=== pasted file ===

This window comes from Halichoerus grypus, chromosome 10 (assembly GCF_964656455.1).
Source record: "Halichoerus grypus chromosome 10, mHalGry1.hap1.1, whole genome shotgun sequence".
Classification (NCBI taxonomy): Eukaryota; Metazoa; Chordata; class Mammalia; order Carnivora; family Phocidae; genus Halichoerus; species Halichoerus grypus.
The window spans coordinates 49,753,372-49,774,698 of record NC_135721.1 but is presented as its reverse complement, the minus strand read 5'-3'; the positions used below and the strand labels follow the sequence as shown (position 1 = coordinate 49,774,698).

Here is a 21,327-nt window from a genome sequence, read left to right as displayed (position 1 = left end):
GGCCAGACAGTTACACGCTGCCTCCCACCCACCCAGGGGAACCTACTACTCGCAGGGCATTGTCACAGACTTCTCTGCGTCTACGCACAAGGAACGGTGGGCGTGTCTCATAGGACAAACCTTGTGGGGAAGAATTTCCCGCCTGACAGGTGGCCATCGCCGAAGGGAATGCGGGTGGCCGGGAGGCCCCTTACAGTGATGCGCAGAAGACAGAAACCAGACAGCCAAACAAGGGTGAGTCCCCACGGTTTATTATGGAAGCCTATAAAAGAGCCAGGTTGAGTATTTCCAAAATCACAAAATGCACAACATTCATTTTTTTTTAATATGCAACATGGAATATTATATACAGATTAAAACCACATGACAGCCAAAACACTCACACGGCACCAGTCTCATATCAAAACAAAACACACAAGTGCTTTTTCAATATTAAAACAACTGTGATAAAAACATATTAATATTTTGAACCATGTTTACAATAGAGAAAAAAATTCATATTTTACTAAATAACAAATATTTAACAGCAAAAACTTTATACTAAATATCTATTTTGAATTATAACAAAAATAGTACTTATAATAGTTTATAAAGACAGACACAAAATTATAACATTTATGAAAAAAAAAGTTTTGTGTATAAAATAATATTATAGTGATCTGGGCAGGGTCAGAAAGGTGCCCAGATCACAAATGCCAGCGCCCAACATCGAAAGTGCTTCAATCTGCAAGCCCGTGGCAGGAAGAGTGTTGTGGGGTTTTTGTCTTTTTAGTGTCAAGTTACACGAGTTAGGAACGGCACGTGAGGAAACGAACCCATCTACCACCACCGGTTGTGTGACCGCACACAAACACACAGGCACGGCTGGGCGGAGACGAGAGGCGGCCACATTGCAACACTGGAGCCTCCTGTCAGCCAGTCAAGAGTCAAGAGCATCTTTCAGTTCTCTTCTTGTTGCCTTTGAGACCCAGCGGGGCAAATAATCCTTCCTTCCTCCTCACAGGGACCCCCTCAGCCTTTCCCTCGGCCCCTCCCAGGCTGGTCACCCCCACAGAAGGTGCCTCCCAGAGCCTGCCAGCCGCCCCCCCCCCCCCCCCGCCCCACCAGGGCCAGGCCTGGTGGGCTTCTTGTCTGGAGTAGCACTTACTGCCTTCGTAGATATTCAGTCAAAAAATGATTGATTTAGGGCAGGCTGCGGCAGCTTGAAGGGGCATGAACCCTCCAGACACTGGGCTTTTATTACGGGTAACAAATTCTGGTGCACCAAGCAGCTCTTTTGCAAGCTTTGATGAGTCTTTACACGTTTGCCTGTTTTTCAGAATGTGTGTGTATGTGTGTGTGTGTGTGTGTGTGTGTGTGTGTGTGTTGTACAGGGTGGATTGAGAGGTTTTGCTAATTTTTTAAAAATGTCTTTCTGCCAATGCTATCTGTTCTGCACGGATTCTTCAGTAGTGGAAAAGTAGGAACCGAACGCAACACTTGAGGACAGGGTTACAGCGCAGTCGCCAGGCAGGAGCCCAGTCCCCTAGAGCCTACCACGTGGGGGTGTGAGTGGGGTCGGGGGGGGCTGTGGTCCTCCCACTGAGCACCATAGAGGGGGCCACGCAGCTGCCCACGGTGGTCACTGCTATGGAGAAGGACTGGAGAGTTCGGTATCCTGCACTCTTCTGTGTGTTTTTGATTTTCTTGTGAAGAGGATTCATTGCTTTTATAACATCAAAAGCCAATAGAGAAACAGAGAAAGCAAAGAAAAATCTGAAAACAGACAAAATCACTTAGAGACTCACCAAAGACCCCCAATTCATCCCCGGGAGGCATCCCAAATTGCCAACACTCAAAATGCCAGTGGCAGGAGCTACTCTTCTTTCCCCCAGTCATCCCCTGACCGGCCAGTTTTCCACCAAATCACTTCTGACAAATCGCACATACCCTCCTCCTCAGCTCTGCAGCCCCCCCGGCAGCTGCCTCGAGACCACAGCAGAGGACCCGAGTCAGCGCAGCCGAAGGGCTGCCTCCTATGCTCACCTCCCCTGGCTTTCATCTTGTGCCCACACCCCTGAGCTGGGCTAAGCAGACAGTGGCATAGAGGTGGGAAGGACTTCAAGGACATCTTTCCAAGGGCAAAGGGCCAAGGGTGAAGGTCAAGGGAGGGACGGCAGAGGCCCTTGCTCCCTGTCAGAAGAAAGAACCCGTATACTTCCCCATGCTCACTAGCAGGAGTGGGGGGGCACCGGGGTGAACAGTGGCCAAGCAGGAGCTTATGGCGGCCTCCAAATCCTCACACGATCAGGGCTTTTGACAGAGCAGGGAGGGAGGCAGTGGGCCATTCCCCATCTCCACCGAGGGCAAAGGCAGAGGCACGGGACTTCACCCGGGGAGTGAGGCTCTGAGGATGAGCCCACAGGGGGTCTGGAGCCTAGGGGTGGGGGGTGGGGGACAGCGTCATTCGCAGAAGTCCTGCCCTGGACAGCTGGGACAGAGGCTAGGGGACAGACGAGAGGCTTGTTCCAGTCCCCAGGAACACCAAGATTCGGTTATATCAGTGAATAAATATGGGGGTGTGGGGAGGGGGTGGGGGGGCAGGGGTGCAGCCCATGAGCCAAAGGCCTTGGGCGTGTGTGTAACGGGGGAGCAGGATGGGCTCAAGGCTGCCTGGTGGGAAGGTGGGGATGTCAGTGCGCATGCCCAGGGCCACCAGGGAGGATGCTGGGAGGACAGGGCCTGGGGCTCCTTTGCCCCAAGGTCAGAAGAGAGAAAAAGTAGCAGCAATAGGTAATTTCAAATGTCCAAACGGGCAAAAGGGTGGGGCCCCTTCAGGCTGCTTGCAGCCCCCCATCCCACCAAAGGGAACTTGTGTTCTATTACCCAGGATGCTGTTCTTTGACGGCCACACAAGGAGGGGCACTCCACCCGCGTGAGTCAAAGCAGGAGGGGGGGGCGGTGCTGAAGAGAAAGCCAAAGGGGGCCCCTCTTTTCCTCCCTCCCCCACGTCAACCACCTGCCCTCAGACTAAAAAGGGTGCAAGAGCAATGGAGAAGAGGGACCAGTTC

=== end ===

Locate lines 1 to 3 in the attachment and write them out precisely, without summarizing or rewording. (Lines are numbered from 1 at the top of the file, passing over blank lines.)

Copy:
This window comes from Halichoerus grypus, chromosome 10 (assembly GCF_964656455.1).
Source record: "Halichoerus grypus chromosome 10, mHalGry1.hap1.1, whole genome shotgun sequence".
Classification (NCBI taxonomy): Eukaryota; Metazoa; Chordata; class Mammalia; order Carnivora; family Phocidae; genus Halichoerus; species Halichoerus grypus.